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Banned--Or Simply Shunned? : Conversation question • Page 6 • Writing Forum | WritersDigest.com

Banned--Or Simply Shunned?

Every month in Writer's Digest's InkWell section, we pose a question related to the writing life. Tell us your thoughts.
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Fantasy
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RE: Banned--Or Simply Shunned?

Postby Fantasy » Thu Apr 05, 2007 10:27 am


Winter Maiden
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RE: Banned--Or Simply Shunned?

Postby Winter Maiden » Mon Apr 09, 2007 8:38 pm

I'm glad that many are questioning this automatic assumption of banning and refusing to carry. Borders hasn't banned or refused to carry the book. They have given Wallington's book a BINC, their own identification number. Borders doesn't "carry" books online; books ordered online are sent from distributers such as Ingram. So if Borders has given "Pop!" a BINC, some of their stores at least are carrying it. I know that a bookseller at my local Borders read the WD article and ordered two copies of the book for that store. When she placed the order, did blinking lights and sirens go off as the Borders police stormed in to stop her? Nah.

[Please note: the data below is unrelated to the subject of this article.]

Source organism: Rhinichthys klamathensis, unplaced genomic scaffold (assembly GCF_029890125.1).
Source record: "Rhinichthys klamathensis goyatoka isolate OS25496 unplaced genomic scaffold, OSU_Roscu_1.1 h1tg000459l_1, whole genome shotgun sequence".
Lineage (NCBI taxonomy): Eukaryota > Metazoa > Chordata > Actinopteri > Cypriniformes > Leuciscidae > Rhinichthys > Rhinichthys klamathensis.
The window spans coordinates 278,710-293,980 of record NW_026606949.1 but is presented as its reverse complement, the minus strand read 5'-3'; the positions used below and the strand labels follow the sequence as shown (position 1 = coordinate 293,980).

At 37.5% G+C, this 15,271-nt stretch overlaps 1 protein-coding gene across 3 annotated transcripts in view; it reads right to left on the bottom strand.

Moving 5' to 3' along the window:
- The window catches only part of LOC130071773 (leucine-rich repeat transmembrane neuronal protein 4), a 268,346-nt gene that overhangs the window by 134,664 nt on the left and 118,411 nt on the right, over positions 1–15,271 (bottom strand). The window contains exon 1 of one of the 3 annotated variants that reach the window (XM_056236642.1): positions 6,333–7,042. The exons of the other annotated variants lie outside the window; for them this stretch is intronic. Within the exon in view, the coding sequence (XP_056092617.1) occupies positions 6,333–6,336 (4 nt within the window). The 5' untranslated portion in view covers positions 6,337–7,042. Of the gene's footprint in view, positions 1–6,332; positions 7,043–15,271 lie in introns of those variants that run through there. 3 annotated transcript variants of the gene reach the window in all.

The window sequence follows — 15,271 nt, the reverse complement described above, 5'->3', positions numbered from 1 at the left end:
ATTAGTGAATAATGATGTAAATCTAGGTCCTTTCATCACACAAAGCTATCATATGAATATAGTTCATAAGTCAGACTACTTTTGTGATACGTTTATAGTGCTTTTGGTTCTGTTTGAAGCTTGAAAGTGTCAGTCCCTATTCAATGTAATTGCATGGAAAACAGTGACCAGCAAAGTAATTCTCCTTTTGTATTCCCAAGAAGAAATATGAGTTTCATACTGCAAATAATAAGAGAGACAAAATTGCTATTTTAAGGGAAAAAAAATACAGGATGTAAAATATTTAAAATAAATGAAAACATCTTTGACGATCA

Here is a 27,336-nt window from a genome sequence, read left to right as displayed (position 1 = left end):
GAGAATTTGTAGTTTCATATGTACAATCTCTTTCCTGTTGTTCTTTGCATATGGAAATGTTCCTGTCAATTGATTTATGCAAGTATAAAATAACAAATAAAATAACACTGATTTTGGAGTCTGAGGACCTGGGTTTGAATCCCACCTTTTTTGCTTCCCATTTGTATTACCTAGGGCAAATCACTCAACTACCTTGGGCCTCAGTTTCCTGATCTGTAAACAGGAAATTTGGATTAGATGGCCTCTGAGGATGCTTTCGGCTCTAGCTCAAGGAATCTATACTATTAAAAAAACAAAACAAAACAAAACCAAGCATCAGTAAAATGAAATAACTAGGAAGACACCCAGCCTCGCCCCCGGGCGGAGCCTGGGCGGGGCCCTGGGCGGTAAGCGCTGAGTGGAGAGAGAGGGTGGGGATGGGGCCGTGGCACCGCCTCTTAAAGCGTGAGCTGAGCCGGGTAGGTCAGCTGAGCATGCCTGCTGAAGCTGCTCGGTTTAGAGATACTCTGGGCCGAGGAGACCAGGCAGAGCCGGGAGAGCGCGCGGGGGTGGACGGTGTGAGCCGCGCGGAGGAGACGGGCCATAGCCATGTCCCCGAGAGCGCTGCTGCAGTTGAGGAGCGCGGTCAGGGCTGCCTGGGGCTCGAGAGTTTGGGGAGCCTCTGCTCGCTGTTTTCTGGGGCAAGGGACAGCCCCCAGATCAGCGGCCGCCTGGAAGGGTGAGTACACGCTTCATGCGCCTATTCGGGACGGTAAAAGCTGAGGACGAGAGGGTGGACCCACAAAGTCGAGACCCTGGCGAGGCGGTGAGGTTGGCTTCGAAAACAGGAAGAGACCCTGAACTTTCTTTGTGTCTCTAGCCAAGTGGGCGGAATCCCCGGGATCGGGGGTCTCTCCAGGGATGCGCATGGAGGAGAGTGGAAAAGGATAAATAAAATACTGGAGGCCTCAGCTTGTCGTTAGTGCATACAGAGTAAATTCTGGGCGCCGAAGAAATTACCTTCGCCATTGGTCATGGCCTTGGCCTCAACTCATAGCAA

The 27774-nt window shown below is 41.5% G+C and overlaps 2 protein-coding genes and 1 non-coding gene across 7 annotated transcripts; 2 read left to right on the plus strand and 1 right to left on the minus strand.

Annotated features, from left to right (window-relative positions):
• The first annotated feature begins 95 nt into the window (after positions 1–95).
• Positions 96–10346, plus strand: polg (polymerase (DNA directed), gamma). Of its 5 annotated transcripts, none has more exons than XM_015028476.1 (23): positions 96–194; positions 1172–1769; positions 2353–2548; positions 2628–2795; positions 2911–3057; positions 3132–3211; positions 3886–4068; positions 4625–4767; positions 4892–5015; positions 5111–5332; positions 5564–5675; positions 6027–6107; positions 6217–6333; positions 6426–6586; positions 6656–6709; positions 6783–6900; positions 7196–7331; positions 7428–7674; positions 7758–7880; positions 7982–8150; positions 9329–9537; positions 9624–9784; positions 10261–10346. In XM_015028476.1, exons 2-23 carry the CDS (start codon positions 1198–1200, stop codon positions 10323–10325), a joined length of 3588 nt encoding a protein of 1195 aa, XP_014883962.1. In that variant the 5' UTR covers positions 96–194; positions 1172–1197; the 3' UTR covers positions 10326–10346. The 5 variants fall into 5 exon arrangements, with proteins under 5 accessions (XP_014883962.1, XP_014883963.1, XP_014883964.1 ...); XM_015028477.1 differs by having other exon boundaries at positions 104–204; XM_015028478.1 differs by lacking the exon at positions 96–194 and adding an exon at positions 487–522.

As some others have pointed out, the company does not carry every book published. Nor does Borders carry every book in the Penguin catalogue, no matter how much a "heavyweight" Penguin is. It also fails to carry many quite excellent books, old and new. Yes, even classics. Also--and as a very relevant example--Borders hardly ever stocks whatever worthy but often off-putting books end up being honored by the Newbery judges, until after they have won. At that point the stores have to wait for shipments from publishers who usually aren't prepared to supply the winners in large quantities, having also (like Borders) not expected a big demand.

It would be tempting to suggest that the Borders Young Adult buyers simply thought that "Pop!" was a crap book, but Borders carries lots of crap books. It is not very tempting to think that the company isn't carrying the book because of its theme, since they do stock Young Adult books about teen sex (including gay sex), teen drug use, parents murdering each other, and dystopian horror stories. Or how about "How It's Done," by Christine Kole McLean, which is about a high-school girl who rebels against her god-fearing parents by having an affair with a college professor? Borders carries it. Not to mention the astoundingly amoral Young Adult series "Gossip Girl" (described on the cover blurb as "Sex and the City" for teens--now THAT'S scary!). In "Gossip Girl" readers are invited to identify with rich high-school kids who drink, do drugs, and have various kinds of sex (and gossip about even more kinds), while their parents are indifferent as long as the kids don't do it in the street and frighten the horses.